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Country Is Cool With Grammy

Country music, one of the few bright spots in a down year for music sales, is well represented at this year's Grammys with the Dixie Chicks and Alan Jackson up for awards in major categories.

The Chicks are candidates for album of the year with their rootsy "Home," while Jackson is nominated for song of the year with his poignant "Where Were You (When the World Stopped Turning.)"

The two categories cross musical genres and include releases by rocker Bruce Springsteen, rapper Eminem and jazz-pop newcomer Norah Jones. The Grammys air Sunday.

"It is a big deal, and it doesn't happen very often," said Neil Pond, editorial director of Country Weekly and Country Music magazines.

Only twice before has a country artist been nominated in both categories in the same year, according to the National Academy of Recording Arts & Sciences, which awards the Grammys.

Bobbie Gentry did it in 1967 with the album and song "Ode to Billie Joe," and Shania Twain in 1998 with the album "Come on Over" and the song "You're Still The One."

Pond said the Chicks and Jackson have strong crossover appeal while remaining true to their roots.

"They encapsulate all that is good about country and where it can go commercially," he said.

Country accounted for four of the nation's 10 best-selling discs in 2002: the Chicks' "Home," Jackson's "Drive," Twain's "Up!" and the "O Brother, Where Art Thou?" soundtrack, which won the best album Grammy last year.

"Country obviously benefited from several of its top-tier superstar acts releasing albums late in the year" during the Christmas shopping season, Pond said. "And when those big dogs start barking, it wakes up the whole neighborhood."

Country was the only genre to see a significant sales increases from 2001; jazz sales were up slightly.

Country grew 12.2 percent, commanding 11.8 percent of total music sales for the year, according to Nielsen SoundScan's year-end music industry report. In 2001, country had a 1.2 percent increase with 9.6 percent of total sales.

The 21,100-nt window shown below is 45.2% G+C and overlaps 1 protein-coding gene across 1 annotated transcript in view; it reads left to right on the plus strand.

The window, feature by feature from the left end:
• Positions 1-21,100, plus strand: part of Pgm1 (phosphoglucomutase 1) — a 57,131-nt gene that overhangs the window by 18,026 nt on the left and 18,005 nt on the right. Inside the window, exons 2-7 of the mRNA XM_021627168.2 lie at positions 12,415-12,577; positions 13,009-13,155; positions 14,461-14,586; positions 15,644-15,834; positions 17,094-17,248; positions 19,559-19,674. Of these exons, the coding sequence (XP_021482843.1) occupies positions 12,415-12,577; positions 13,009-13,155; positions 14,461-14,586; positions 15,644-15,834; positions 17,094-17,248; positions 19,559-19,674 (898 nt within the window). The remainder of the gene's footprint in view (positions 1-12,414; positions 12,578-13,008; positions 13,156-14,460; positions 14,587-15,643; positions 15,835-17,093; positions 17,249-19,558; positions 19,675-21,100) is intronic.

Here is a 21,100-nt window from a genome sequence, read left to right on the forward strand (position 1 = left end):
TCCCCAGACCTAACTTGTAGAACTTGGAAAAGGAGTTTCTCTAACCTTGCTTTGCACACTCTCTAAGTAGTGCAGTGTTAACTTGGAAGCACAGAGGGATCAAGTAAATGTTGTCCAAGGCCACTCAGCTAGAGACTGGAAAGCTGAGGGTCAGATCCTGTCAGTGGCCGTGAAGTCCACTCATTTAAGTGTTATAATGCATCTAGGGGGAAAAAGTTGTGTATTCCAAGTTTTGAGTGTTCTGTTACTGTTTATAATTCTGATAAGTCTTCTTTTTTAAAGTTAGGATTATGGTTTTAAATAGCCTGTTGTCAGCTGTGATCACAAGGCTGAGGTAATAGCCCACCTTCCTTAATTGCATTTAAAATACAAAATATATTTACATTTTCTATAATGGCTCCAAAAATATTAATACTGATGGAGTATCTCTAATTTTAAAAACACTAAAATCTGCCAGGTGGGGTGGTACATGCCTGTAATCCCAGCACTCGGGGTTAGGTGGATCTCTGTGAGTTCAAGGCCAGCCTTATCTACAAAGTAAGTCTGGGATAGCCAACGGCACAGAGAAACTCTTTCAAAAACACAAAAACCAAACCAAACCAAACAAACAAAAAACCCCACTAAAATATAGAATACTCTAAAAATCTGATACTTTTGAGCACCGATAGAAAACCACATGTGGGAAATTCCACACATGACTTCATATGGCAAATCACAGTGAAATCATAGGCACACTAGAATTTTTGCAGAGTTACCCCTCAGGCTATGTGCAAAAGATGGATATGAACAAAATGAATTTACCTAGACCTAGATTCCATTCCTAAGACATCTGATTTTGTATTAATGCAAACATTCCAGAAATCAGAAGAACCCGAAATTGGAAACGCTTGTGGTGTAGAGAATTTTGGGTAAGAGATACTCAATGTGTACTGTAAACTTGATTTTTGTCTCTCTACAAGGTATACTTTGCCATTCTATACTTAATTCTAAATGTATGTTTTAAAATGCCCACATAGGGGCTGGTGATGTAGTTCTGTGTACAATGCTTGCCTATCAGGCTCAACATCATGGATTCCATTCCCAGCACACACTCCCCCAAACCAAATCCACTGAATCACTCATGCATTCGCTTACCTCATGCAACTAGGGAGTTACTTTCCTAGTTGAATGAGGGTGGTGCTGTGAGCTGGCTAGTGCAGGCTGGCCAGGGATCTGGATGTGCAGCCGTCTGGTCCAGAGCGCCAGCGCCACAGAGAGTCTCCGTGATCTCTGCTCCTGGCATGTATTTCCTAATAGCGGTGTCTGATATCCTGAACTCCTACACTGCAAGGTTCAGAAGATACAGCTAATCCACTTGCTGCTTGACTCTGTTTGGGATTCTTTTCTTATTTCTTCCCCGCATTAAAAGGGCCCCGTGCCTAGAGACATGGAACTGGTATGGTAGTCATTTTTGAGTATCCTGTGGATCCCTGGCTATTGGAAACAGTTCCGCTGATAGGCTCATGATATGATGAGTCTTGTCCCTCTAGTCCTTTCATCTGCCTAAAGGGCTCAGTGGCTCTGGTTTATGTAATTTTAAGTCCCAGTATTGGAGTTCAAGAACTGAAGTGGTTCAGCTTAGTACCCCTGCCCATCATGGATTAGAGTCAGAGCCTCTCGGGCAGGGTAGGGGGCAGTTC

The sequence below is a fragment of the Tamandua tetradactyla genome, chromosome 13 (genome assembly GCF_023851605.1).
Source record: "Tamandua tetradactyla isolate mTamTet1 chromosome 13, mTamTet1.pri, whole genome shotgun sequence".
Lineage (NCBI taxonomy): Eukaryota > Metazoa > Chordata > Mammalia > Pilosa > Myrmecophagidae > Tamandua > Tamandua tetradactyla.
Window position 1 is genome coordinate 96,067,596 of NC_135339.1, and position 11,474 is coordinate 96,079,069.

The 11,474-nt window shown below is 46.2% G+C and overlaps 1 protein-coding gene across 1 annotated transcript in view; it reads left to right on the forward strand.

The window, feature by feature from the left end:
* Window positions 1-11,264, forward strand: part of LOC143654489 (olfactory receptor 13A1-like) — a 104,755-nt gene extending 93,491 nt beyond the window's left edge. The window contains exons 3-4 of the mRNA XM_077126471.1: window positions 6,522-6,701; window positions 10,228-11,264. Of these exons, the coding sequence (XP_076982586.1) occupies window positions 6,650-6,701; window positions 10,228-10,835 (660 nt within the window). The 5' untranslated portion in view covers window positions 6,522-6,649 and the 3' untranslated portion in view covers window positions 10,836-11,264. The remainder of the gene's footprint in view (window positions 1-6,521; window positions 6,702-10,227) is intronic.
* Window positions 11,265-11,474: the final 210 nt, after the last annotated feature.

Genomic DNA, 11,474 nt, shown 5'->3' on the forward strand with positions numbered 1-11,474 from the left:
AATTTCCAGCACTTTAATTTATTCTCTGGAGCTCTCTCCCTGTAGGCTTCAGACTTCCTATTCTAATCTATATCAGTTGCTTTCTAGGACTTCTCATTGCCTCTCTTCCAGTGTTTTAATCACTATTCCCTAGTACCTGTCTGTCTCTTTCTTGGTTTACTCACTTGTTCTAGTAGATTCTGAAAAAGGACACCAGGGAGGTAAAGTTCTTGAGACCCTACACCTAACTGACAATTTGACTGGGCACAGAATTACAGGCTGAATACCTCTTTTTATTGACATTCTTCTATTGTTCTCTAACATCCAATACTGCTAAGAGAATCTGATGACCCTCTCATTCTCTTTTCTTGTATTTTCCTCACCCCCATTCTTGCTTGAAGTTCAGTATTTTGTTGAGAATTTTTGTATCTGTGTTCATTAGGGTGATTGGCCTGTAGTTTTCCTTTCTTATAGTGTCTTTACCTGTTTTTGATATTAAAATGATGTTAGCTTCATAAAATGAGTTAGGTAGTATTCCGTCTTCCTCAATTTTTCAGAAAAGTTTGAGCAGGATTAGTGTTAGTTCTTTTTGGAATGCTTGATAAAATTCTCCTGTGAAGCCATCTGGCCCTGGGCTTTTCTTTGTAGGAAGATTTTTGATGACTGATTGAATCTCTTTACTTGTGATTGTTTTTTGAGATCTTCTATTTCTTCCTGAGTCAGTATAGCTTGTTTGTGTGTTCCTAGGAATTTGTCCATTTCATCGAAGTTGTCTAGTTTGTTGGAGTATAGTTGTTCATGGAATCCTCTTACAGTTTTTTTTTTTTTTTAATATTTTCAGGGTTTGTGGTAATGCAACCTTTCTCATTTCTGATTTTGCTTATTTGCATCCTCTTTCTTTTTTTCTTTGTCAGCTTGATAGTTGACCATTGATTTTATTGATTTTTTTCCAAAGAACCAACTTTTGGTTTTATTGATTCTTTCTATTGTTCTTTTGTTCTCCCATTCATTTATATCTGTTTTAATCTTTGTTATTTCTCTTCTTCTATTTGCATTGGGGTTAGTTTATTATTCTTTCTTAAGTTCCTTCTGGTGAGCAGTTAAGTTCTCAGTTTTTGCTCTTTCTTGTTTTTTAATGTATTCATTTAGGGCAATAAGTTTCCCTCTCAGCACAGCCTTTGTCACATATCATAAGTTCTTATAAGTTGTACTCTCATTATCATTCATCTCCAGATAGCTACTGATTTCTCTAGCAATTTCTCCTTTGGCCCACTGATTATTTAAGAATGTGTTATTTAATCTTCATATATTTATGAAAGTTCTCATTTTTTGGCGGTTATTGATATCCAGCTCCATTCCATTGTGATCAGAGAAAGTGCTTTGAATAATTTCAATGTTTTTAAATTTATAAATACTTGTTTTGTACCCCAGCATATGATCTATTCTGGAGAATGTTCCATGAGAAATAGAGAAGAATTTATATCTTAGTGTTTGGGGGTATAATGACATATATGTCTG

Country artists sold 77 million albums in 2002 compared to 68.5 million in 2001, SoundScan reports.

Overall, the recording industry experienced its second straight year of decline, with sales slipping 10.7 percent from 2001.

Pond said the timing is right for another spike in country music, which had its last boom in the early and mid-1990s.

"Country has always been a lot like the stock market," he said. "It is up and down and very cyclical. Historically, country music has done better than other forms of music in times of economic and other kinds of turmoil."

Wade Jessen, director of country charts for Billboard magazine, said it's difficult to tell whether 2002's strong showing was an anomaly or whether it represents the beginning of a trend.

"There are two things that are unknowns at this point," Jessen said. "Will country break a big new act that sells those kind of numbers? And how will those superstar releases sell through this new year?"

Pond predicts that with several major acts touring - including the Dixie Chicks, Kenny Chesney, Toby Keith, Faith Hill and Tim McGraw - sales should remain brisk at least through this year.

"There is an amazing amount of country fire power on the road, and that will continue to stir the pot," he said.

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